This article incorporates text from a publication now in the public domain: Chisholm, Hugh, ed.. "Strathpeffer". Encyclopædia Britannica. 25. Cambridge University Press. P. 1002. Official Strathpeffer Village Website - New from March 2014 Strathpeffer Community Council Strathpeffer travel guide from Wikivoyage Strathpeffer Community Centre Strathpeffer Pavilion Strathpeffer Spa Golf Club Highland Museum of Childhood Photographs of Strathpeffer Strathpeffer Branch at railscot.co.uk
The regional news agency DNIESTER was a held independent news agency that covered political processes and trends in the southwest region of former USSR. The news and analytical Internet portal was formed in Tiraspol on 13 July 2009 by Roman Konoplev; the main purpose of the project was to analyse the sociopolitical situation in Moldova and Ukraine. The agency was involved in monitoring the media of Romania and other European Union countries that publish materials about the region. After the presidential elections of 2011 in Pridnestrovie the agency DNIESTER became known as an opposition-leaning; the website of the agency was under constant DDOS attack in the period of summer-authumn 2012. On 8 November 2012 the website of the agency DNIESTER was blocked by the local Internet providers at the territory of Pridnestrovie. Experts of The Independent Journalism Center of Moldova monitored the situation. Both the IJC "Press Freedom Report Republic of Moldova 2013" and "The Report on press freedom and media in Moldova", published in 2015 by the NGO Freedom House, covered the situation with the news agency DNIESTER.
On 8 September 2017 it was announced. Official website.
The 1978 Cork Senior Hurling Championship was the 90th staging of the Cork Senior Hurling Championship since its establishment by the Cork County Board in 1887. The championship began on 6 April 1978 and ended on 22 October 1978. St. Finbarr's were the defending champions, they were defeated by Glen Rovers in the semi-final stage. On 22 October 1978, Blackrock won the championship title following a 4-12 to 1-7 defeat of Glen Rovers in the final; this was their fourth in seven years. Bandon's Pádraig Crowley was the championship's top scorer with 1-25. Since its inception in 1887 the championship had been played on a straight knock-out basis. If any team was defeated at any stage it meant automatic elimination; this system was deemed the fairest as the county champions would always be the team who won all of their games. There were some problems with this system and a special committee was established to examine the standard of competing teams. At the County Convention on 5 February 1978, delegates voted by 143 to 93 in favour of changing the format of the championship.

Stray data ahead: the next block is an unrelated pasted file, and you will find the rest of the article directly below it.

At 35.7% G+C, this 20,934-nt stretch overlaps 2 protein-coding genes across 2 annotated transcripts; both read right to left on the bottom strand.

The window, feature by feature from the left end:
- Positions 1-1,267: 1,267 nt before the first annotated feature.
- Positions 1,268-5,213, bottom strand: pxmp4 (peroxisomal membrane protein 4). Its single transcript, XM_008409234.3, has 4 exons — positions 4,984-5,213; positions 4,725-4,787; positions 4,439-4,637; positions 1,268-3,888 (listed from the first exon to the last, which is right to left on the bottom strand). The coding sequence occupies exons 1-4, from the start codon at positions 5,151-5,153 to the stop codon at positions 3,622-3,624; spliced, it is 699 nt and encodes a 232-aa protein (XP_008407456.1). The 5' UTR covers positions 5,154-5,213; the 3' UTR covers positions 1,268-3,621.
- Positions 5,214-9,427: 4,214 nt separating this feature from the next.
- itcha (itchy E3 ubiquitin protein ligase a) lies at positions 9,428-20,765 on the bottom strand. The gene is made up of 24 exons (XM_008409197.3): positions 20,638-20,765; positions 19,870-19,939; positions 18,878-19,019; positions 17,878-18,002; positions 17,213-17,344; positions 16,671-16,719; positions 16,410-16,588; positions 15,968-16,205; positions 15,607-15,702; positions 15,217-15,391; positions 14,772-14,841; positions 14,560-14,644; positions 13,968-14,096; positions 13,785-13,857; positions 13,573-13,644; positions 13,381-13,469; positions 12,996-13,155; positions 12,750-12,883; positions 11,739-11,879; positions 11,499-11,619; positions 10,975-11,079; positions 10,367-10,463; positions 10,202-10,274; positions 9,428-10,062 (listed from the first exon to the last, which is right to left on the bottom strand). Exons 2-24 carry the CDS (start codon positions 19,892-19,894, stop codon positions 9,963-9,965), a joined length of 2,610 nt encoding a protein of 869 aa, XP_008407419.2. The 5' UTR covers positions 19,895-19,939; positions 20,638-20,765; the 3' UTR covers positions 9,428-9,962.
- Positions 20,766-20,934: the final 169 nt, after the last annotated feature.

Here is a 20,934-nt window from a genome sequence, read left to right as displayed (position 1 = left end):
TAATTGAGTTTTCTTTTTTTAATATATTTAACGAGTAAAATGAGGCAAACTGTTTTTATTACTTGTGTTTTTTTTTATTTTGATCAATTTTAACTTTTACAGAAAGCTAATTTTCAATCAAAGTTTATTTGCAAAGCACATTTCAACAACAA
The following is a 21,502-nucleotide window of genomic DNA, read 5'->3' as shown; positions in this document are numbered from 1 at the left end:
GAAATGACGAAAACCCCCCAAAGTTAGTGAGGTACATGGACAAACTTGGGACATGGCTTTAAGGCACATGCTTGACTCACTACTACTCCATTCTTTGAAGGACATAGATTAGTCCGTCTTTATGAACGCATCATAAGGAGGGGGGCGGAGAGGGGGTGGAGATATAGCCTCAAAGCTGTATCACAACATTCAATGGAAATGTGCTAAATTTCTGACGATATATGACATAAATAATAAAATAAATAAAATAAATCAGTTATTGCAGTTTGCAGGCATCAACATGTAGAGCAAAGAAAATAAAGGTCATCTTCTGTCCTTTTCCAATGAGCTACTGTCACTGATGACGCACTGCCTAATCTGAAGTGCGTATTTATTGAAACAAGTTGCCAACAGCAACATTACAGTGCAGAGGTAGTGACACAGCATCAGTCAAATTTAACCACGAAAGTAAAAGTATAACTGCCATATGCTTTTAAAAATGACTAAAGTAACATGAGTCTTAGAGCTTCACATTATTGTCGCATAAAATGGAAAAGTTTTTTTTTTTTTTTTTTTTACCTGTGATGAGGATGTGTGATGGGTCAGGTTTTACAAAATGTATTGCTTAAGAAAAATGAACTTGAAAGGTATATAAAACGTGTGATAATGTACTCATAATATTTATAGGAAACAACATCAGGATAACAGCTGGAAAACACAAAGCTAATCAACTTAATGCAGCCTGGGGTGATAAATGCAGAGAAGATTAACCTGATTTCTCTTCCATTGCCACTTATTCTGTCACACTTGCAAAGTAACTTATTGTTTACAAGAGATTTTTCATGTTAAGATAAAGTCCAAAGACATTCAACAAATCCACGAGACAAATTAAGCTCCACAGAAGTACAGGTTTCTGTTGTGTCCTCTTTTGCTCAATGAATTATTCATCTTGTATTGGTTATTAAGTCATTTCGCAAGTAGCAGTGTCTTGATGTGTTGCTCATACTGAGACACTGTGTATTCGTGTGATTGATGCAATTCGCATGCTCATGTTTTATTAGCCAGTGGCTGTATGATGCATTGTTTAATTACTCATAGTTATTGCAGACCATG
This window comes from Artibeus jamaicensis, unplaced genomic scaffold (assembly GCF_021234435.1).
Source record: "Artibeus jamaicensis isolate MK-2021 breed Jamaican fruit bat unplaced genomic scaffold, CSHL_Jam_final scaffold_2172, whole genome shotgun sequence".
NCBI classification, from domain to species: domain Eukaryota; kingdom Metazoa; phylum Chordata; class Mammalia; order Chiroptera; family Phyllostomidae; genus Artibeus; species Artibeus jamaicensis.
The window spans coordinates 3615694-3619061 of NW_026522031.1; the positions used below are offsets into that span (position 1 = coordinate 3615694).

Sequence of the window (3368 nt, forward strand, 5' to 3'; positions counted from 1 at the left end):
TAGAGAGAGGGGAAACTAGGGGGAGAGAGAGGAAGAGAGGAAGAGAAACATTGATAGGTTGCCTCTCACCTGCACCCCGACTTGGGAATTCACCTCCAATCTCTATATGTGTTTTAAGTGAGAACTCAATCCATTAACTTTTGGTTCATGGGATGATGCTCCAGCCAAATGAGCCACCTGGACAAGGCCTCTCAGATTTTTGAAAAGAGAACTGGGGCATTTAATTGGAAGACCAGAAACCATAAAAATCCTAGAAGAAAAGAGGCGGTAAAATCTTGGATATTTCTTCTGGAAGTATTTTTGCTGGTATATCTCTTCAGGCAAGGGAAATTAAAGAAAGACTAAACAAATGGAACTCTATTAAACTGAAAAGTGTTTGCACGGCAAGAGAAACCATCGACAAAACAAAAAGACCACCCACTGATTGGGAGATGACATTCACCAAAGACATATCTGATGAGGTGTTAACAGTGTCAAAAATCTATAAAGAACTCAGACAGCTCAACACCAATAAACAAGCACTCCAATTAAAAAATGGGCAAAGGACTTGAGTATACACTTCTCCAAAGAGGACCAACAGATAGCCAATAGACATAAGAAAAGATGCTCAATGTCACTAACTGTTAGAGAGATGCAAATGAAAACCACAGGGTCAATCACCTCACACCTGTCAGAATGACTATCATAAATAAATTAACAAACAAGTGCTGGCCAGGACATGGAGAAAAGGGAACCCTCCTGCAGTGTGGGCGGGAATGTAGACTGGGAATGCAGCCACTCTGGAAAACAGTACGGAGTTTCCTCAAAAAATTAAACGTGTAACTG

Section one Section one comprised the five top-graded club teams. They met each other on a league basis; the two teams to top the league table qualified for the championship semi-finals and each were included on a separate side of the draw. The third team in the section qualified for the championship quarter-final. Section two Section two comprised the five remaining club teams, they met each other on a league basis. The two teams to top the league table qualified for the championship quarter-finals. Section three Section three comprised all the college teams, they played off on a knock-out basis with the winners of the section qualifying for the championship quarter-finals. Regraded to the Cork Intermediate Hurling Championship MallowDeclined to field a team. Imokilly Play-off First round Semi-finals Final Quarter-finals Semi-finals Final Top scorers overallTop scorers in a single game Nemo Rangers and Bandon were disqualified from the championship following a fracas in their section three play-off game.
Both clubs were fined £75 each and a share of the gate receipts, while a number of player subsequently received suspensions